Massive Takata Airbag Recall Just Got Worse, Much Worse. What You Need To Know

Updated January 22, 2018

Millions of vehicle across the United States are affected by this massive safety airbag recall. Japanese manufacturer Takata has just added an additional 3.3 million faulty airbags to the growing recall list. And as the recalls are slowly being phased in over three years, drivers are put at risk as well as the passengers who rely on airbags to save their lives in the event of an accident. In the recall, older vehicles have the highest priority. And the problem we’re talking about here is severe.

When things go wrong, a chemical in the inflators can deteriorate. And this can result in an explosion that sends metal parts and hot shrapnel plowing into drivers and passengers, potentially killing them.

About 42 million vehicles are threatened in the United States alone.

Around the world at least 20 people have been killed and an additional 180 other people have been injured. These shrapnel-shooting Takata airbags are potentially deadly, and you need to act fast before they explode in your car.

According to CNBC,

“The latest recalls cover frontal air bags in certain 2009, 2010 and 2013 vehicles made Honda, Toyota, Audi, BMW, Daimler Vans, Fiat Chrysler, Ford, General Motors, Jaguar-Land Rover, Mazda, Mercedes-Benz, Mitsubishi, Nissan, Subaru, and Tesla.”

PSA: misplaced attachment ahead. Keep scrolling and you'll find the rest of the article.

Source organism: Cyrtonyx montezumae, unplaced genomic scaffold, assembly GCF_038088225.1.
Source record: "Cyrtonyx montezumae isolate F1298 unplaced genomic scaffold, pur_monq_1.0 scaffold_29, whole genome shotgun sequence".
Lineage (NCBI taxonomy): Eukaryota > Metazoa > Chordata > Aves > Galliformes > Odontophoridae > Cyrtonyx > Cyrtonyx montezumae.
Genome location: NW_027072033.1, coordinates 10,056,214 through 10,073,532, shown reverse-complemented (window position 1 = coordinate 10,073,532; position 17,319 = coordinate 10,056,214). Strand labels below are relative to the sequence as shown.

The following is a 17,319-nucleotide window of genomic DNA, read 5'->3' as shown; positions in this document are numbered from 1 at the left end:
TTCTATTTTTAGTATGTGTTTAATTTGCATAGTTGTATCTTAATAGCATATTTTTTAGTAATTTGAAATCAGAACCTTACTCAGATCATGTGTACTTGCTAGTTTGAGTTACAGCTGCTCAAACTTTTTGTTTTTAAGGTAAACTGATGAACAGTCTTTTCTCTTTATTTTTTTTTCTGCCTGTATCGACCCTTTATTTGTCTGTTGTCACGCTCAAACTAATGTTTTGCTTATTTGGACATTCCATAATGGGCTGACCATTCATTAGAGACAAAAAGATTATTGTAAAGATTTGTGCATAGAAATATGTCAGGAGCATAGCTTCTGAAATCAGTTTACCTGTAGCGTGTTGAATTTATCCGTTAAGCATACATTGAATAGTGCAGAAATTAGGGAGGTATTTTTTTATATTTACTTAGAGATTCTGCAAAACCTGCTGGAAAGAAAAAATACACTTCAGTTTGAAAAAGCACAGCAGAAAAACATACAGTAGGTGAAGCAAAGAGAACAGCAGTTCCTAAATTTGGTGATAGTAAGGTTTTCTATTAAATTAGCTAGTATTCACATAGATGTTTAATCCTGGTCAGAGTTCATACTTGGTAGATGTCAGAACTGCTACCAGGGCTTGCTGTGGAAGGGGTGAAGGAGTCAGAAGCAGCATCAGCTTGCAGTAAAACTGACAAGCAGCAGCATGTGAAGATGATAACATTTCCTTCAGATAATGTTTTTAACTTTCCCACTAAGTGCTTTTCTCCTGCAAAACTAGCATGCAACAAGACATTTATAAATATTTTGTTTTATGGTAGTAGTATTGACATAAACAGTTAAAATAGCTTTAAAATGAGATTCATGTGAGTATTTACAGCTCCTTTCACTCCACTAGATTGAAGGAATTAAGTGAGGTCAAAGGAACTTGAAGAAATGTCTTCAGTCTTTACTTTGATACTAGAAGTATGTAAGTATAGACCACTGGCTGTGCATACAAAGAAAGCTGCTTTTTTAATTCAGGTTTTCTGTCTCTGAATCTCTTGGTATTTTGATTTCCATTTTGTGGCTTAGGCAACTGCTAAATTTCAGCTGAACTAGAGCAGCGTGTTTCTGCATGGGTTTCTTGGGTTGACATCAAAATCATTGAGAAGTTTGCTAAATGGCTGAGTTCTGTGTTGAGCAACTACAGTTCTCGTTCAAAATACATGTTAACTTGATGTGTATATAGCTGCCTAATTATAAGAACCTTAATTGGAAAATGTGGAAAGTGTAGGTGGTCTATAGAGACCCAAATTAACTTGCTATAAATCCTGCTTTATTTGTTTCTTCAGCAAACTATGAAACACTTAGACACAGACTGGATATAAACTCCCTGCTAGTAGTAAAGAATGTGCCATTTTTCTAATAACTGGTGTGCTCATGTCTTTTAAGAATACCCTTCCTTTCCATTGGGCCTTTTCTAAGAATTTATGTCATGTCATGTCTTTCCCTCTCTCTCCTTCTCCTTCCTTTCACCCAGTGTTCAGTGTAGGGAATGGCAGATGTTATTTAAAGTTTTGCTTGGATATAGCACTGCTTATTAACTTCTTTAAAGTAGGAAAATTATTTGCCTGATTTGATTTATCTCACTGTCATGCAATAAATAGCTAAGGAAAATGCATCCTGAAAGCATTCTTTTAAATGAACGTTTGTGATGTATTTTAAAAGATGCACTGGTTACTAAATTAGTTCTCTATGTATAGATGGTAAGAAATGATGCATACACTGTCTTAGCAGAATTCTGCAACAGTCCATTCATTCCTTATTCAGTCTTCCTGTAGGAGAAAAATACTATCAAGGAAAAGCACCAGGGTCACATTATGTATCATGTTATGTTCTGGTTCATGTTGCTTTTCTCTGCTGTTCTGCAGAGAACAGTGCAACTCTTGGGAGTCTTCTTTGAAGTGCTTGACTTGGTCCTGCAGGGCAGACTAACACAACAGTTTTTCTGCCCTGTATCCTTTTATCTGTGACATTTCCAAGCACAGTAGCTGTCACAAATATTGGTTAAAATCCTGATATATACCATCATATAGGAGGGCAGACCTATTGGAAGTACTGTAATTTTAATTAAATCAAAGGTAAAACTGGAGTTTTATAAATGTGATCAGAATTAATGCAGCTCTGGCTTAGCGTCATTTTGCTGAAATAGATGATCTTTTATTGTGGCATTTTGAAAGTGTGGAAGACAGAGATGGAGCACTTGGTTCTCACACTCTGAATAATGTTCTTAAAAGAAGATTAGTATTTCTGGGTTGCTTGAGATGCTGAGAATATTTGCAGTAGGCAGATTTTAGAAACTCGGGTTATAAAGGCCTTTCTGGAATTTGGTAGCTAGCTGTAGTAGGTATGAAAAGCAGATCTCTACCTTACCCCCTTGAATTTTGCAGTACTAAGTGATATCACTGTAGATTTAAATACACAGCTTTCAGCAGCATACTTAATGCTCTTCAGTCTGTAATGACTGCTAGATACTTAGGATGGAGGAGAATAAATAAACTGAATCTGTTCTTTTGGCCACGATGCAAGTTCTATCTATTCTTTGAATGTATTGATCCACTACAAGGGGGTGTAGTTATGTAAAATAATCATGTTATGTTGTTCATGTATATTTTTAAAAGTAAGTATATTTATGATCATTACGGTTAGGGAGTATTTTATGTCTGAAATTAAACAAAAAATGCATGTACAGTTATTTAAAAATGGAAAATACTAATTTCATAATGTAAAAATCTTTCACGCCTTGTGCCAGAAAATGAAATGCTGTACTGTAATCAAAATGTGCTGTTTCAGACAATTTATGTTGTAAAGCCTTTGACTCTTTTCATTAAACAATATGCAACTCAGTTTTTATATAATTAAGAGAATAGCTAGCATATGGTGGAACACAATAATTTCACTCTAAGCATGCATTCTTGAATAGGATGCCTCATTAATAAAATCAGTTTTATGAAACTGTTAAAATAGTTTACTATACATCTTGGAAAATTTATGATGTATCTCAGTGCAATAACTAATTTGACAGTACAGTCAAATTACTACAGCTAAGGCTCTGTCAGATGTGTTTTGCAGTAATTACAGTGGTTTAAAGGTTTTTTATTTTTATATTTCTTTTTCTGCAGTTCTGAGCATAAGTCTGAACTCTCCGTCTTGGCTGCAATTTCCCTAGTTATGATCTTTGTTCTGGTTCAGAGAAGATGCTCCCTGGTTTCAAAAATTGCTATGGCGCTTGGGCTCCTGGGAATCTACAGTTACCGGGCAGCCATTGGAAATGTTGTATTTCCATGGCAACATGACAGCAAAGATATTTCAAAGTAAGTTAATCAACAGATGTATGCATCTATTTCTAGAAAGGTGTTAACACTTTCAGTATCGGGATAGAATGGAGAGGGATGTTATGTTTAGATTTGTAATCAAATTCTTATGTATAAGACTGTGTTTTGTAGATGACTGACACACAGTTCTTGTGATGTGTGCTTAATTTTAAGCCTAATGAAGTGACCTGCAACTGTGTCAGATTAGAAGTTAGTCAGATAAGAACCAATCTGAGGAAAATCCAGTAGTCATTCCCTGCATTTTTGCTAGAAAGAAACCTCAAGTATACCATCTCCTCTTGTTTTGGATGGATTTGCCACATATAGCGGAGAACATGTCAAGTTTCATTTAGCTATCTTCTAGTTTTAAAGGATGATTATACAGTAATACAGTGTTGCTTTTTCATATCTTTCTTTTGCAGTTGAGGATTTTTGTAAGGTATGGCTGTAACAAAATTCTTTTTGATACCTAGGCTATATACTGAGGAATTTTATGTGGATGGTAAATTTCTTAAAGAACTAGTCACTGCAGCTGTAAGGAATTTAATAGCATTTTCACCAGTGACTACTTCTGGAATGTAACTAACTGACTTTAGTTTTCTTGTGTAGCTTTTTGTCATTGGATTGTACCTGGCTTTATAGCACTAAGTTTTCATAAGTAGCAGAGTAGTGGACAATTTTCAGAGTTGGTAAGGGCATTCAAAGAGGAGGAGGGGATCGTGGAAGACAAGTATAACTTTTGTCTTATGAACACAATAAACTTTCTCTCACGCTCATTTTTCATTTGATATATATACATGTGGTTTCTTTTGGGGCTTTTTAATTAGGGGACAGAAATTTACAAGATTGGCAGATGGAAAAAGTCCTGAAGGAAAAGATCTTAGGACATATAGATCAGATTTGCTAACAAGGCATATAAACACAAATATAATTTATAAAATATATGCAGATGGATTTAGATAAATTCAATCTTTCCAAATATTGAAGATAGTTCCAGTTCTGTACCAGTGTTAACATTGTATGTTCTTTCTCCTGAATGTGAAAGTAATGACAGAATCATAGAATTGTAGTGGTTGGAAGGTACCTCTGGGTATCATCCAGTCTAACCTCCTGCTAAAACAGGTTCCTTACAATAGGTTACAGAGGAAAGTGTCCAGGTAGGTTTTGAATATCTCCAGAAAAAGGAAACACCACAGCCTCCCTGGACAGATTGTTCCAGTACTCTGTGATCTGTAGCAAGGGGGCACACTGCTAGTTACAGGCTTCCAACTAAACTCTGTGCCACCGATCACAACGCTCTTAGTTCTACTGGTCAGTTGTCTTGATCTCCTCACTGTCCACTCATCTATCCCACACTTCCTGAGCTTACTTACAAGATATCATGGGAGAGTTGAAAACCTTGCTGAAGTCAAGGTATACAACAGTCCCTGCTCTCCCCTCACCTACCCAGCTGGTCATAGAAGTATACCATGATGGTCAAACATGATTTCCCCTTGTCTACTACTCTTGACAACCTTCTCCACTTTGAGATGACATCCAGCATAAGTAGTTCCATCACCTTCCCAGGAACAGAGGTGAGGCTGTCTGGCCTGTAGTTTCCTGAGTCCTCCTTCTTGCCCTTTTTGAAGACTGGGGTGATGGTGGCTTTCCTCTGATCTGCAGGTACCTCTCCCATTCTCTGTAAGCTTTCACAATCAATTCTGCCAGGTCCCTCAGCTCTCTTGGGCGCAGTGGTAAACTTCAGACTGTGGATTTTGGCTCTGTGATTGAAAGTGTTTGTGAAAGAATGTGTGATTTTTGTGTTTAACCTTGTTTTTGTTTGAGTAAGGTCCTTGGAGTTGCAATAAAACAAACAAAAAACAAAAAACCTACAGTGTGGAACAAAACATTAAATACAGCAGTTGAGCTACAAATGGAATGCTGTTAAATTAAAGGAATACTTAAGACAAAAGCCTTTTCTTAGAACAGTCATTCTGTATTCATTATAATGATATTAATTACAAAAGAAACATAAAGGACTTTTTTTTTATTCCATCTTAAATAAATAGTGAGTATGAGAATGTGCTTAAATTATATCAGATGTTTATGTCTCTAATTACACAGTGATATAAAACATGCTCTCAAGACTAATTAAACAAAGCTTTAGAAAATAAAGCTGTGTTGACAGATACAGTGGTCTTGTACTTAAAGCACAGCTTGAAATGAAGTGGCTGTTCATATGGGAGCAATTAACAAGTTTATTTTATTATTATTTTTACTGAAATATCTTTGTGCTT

Later this month, automakers are expected to provide the appropriate paperwork to the National Highway Traffic Safety Administration. Until things get sorted out, people could be driving around with a faulty airbag and not even know it.

The recalls are occurring based on the age of the car because time is important to the process.

The NHTSA writes on their website:

“The propellant in the inflators breaks-down after long-term exposure to high-temperature fluctuations and humidity. This breakdown can cause the propellant to burn too quickly, creating too much pressure for the inflator, and in extreme cases, the inflator explodes, shooting shrapnel toward vehicle occupants. Using this information, the agency prioritized the recall of air bag inflators based on the risk of injury or death to vehicle occupants.”

Honda and Toyota are among the worst affected car manufacturers.

On Tuesday, Reuters reported that Toyota recalled an additional 600,000 air bag inflators to cars in the United States.

In June, Takata and its United States entities filed for bankruptcy after more than 100 million of their airbags were recalled.

The airbag malfunction was linked to a death in Louisiana last month.

The car in the crash was a 2004 Honda Civic.

Are you worried that your car might have a Takata airbag? ConsumerReports.org suggests you do the following to stay safe on the road:

“Vehicles made by 19 different automakers have been recalled to replace frontal airbags on the driver’s side or passenger’s side, or both in what NHTSA has called “the largest and most complex safety recall in U.S. history.” The airbags, made by major parts supplier Takata, were mostly installed in cars from model year 2002 through 2015. Some of those airbags could deploy explosively, injuring or even killing car occupants.”

Visit your car manufacturer’s recall website for more information. Take action now because it could save your life.